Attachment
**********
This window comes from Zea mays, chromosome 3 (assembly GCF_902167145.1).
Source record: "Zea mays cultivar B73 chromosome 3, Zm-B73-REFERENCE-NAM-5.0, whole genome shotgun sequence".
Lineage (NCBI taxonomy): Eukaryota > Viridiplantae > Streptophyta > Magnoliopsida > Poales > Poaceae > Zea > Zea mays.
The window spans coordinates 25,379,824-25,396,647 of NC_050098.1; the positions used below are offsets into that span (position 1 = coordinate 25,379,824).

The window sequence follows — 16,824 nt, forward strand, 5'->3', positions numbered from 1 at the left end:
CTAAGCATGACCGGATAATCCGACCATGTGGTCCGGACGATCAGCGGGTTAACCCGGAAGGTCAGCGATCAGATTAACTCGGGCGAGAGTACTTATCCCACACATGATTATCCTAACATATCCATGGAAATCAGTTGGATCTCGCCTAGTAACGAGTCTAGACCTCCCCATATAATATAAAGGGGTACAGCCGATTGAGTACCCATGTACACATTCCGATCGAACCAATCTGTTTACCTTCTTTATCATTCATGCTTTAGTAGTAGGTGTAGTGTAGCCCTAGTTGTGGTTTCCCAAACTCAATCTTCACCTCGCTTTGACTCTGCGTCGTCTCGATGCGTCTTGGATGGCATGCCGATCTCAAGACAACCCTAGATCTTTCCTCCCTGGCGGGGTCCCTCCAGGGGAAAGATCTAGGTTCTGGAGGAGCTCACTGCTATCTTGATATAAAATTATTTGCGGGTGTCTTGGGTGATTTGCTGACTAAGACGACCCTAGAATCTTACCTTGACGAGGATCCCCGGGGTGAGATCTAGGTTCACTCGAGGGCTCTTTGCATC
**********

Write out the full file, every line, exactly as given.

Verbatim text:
This window comes from Zea mays, chromosome 3 (assembly GCF_902167145.1).
Source record: "Zea mays cultivar B73 chromosome 3, Zm-B73-REFERENCE-NAM-5.0, whole genome shotgun sequence".
Lineage (NCBI taxonomy): Eukaryota > Viridiplantae > Streptophyta > Magnoliopsida > Poales > Poaceae > Zea > Zea mays.
The window spans coordinates 25,379,824-25,396,647 of NC_050098.1; the positions used below are offsets into that span (position 1 = coordinate 25,379,824).

The window sequence follows — 16,824 nt, forward strand, 5'->3', positions numbered from 1 at the left end:
CTAAGCATGACCGGATAATCCGACCATGTGGTCCGGACGATCAGCGGGTTAACCCGGAAGGTCAGCGATCAGATTAACTCGGGCGAGAGTACTTATCCCACACATGATTATCCTAACATATCCATGGAAATCAGTTGGATCTCGCCTAGTAACGAGTCTAGACCTCCCCATATAATATAAAGGGGTACAGCCGATTGAGTACCCATGTACACATTCCGATCGAACCAATCTGTTTACCTTCTTTATCATTCATGCTTTAGTAGTAGGTGTAGTGTAGCCCTAGTTGTGGTTTCCCAAACTCAATCTTCACCTCGCTTTGACTCTGCGTCGTCTCGATGCGTCTTGGATGGCATGCCGATCTCAAGACAACCCTAGATCTTTCCTCCCTGGCGGGGTCCCTCCAGGGGAAAGATCTAGGTTCTGGAGGAGCTCACTGCTATCTTGATATAAAATTATTTGCGGGTGTCTTGGGTGATTTGCTGACTAAGACGACCCTAGAATCTTACCTTGACGAGGATCCCCGGGGTGAGATCTAGGTTCACTCGAGGGCTCTTTGCATC